Friday, March 05, 2010

egregious error I recently had the great fortune to be the recipient of not one, but two, arrangements of flowers, within 12 hours of each other. Let me explain. The first was ordered via one of those online conglomerate outfits that appear to have great deals. The delivery didn't happen the day it was supposed to. Nor the second day. When contacted about this egregious error, the company couldn't say for sure what had happened, other than that the arrangement was in the truck. So not a good experience. Relationship damaged. No attempt to repair. Order canceled. Business taken elsewhere, permanently. Word-of-mouth currency as negative as it could be. Enter second vendor, a local concern who, from the moment the conversation began, was 1000% more helpful, dedicated and able to create a magical experience for the person ordering and the person receiving. First vendor delivery materializes anyway, in spite of previous inability to make it happen and the order being canceled. Set side by side, the contrast between the two arrangements is stark. The first had tacky plastic tubing on the flower stems to keep them upright, too much foliage that detracted from the flowers, the water was stale from sitting in the truck for two days, in one of those standard, nondescript curved vases. The second had inobtrusive florist wire implemented to keep the flowers upright, just enough foliage to augment the beauty of the flowers, an elegantly simple cylindrical vase, and it arrived exactly on time, when they said they would. Now, of course, I will sing their praises and recommend them to everyone who asks. Since we're dealing with humans here, experiences like these will continue to happen on the planet, just as they have for thousands of years. A timeless story of business, services, follow-through, personal investment in...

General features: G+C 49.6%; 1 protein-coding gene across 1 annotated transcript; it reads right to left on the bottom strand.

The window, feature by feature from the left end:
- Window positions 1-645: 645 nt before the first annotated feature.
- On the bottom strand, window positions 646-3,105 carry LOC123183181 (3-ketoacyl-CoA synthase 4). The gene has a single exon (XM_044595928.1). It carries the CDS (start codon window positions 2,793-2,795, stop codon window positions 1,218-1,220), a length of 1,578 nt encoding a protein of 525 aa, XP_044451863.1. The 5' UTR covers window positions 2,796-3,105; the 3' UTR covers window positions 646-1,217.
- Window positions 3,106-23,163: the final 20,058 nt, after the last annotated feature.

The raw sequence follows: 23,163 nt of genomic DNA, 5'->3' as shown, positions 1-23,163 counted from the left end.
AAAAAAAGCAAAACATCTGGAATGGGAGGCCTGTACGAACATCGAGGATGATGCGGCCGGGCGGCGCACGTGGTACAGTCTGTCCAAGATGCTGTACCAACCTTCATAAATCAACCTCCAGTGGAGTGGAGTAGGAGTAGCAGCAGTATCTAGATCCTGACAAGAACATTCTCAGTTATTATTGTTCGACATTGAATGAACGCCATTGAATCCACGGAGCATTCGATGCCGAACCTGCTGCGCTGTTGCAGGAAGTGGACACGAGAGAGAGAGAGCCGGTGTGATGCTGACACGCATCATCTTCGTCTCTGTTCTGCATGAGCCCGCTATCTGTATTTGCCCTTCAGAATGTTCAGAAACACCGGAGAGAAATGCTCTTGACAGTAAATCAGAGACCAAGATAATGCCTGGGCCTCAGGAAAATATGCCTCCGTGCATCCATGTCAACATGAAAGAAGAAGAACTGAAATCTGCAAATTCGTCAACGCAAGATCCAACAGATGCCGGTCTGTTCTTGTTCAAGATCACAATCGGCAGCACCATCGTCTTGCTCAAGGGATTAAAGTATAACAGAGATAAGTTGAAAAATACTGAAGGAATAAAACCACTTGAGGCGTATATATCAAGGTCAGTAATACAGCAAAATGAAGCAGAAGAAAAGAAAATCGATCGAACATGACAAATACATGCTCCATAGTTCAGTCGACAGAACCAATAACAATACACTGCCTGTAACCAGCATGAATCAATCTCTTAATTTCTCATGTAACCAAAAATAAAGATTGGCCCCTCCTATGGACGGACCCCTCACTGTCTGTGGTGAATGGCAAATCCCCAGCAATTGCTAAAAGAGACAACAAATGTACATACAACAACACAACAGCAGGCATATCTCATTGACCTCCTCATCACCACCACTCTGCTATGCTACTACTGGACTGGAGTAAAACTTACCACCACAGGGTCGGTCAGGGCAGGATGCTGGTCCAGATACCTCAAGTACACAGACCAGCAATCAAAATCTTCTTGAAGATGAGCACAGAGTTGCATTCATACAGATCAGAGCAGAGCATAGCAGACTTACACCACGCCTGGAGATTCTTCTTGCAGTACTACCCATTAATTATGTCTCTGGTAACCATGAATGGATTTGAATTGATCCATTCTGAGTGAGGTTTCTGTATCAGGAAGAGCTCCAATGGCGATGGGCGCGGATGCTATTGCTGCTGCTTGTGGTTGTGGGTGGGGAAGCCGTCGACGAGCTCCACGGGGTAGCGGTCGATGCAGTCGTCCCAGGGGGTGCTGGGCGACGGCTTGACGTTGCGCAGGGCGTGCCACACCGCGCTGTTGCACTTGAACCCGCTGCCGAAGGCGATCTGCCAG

Our job is to keep looking for the work that transforms us I finished reading Committed by Elizabeth Gilbert. It took me forever to read Eat, Pray, Love, and when I did, it was, of course, amazing. I'd heard that some of her readers were disappointed in Committed, because it didn't transform them like her other book did. Not Elizbeth's job. Her job is to write the books she's meant to write. Our job is to keep looking for the work that transforms us. SPOILER ALERT--if you plan to read the book yourself, avert your eyes: "Even the Stasi of communist East Germany--the most effective totalitarian police force the world has ever known--could not listen in on every single private conversation in every single private household at three o'clock in the morning. Nobody has ever been able to do this. No matter how modest or trivial or serious the pillow talk, such hushed hours belong exclusively to the two people who are sharing them with each other. What passes between a couple alone in the dark is the very definition of the work "privacy." And I'm not just talking about sex here but about its far more subversive aspect: intimacy. Every couple in the world has the potential over time to become a small and isolated nation of two--creating their own culture, their own language, and their own moral code, to which nobody else be can privy... "We were shaping our lives in that particular form of partnership because we yearned for something. As so many of us do. We yearn for private intimacy even though it's emotionally risky. We yearn for private intimacy even when we suck at it. We yearn for private intimacy even when it's illegal for us to love the person we love. We yearn for private intimacy even when we are told that we should yearn for...

Deb Schanilec

Connected and Committed relationship transformation strategist.

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